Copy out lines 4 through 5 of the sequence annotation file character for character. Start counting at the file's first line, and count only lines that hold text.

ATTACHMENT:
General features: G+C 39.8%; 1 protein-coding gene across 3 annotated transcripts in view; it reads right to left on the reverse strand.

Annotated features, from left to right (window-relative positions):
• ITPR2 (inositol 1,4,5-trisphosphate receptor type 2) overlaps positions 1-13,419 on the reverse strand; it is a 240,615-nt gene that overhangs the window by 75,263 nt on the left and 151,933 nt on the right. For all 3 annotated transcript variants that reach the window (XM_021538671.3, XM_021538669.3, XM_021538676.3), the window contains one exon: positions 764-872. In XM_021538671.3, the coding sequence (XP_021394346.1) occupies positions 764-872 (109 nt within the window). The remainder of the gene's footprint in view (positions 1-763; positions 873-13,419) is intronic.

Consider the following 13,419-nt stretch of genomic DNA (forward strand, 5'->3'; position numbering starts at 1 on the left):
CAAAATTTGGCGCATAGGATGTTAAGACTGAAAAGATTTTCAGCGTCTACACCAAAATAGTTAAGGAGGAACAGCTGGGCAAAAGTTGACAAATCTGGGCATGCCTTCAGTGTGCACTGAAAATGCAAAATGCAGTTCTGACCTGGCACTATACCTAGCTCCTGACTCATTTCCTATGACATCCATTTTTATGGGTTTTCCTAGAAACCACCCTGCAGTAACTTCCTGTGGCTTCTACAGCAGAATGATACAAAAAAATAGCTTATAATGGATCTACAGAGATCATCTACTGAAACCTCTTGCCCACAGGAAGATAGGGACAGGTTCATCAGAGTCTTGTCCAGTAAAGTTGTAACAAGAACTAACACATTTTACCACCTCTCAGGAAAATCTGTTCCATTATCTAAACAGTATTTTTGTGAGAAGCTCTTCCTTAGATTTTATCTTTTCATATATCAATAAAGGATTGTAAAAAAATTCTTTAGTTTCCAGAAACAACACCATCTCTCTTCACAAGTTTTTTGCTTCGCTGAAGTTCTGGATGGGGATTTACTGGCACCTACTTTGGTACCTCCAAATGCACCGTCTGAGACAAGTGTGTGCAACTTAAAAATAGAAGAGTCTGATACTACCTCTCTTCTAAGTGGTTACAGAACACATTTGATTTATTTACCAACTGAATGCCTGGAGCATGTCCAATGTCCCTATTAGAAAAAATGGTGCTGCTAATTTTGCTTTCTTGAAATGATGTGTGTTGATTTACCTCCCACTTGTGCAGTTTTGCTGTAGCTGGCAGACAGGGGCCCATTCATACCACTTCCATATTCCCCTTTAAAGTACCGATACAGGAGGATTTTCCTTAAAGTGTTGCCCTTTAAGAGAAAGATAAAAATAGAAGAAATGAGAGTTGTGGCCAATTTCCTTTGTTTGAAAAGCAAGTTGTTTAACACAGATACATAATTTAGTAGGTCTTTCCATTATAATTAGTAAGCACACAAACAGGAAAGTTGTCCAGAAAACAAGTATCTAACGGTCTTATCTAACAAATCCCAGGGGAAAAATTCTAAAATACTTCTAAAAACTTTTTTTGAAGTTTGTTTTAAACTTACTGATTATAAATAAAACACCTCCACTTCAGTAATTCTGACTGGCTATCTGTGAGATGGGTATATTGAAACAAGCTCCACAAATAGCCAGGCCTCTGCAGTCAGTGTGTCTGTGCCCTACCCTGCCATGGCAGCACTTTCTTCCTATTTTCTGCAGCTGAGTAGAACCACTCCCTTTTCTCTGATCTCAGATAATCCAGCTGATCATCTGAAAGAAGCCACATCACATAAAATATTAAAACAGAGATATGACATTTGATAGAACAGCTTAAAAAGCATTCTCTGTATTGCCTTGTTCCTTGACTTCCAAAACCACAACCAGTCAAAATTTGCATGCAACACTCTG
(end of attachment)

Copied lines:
Consider the following 13,419-nt stretch of genomic DNA (forward strand, 5'->3'; position numbering starts at 1 on the left):
CAAAATTTGGCGCATAGGATGTTAAGACTGAAAAGATTTTCAGCGTCTACACCAAAATAGTTAAGGAGGAACAGCTGGGCAAAAGTTGACAAATCTGGGCATGCCTTCAGTGTGCACTGAAAATGCAAAATGCAGTTCTGACCTGGCACTATACCTAGCTCCTGACTCATTTCCTATGACATCCATTTTTATGGGTTTTCCTAGAAACCACCCTGCAGTAACTTCCTGTGGCTTCTACAGCAGAATGATACAAAAAAATAGCTTATAATGGATCTACAGAGATCATCTACTGAAACCTCTTGCCCACAGGAAGATAGGGACAGGTTCATCAGAGTCTTGTCCAGTAAAGTTGTAACAAGAACTAACACATTTTACCACCTCTCAGGAAAATCTGTTCCATTATCTAAACAGTATTTTTGTGAGAAGCTCTTCCTTAGATTTTATCTTTTCATATATCAATAAAGGATTGTAAAAAAATTCTTTAGTTTCCAGAAACAACACCATCTCTCTTCACAAGTTTTTTGCTTCGCTGAAGTTCTGGATGGGGATTTACTGGCACCTACTTTGGTACCTCCAAATGCACCGTCTGAGACAAGTGTGTGCAACTTAAAAATAGAAGAGTCTGATACTACCTCTCTTCTAAGTGGTTACAGAACACATTTGATTTATTTACCAACTGAATGCCTGGAGCATGTCCAATGTCCCTATTAGAAAAAATGGTGCTGCTAATTTTGCTTTCTTGAAATGATGTGTGTTGATTTACCTCCCACTTGTGCAGTTTTGCTGTAGCTGGCAGACAGGGGCCCATTCATACCACTTCCATATTCCCCTTTAAAGTACCGATACAGGAGGATTTTCCTTAAAGTGTTGCCCTTTAAGAGAAAGATAAAAATAGAAGAAATGAGAGTTGTGGCCAATTTCCTTTGTTTGAAAAGCAAGTTGTTTAACACAGATACATAATTTAGTAGGTCTTTCCATTATAATTAGTAAGCACACAAACAGGAAAGTTGTCCAGAAAACAAGTATCTAACGGTCTTATCTAACAAATCCCAGGGGAAAAATTCTAAAATACTTCTAAAAACTTTTTTTGAAGTTTGTTTTAAACTTACTGATTATAAATAAAACACCTCCACTTCAGTAATTCTGACTGGCTATCTGTGAGATGGGTATATTGAAACAAGCTCCACAAATAGCCAGGCCTCTGCAGTCAGTGTGTCTGTGCCCTACCCTGCCATGGCAGCACTTTCTTCCTATTTTCTGCAGCTGAGTAGAACCACTCCCTTTTCTCTGATCTCAGATAATCCAGCTGATCATCTGAAAGAAGCCACATCACATAAAATATTAAAACAGAGATATGACATTTGATAGAACAGCTTAAAAAGCATTCTCTGTATTGCCTTGTTCCTTGACTTCCAAAACCACAACCAGTCAAAATTTGCATGCAACACTCTG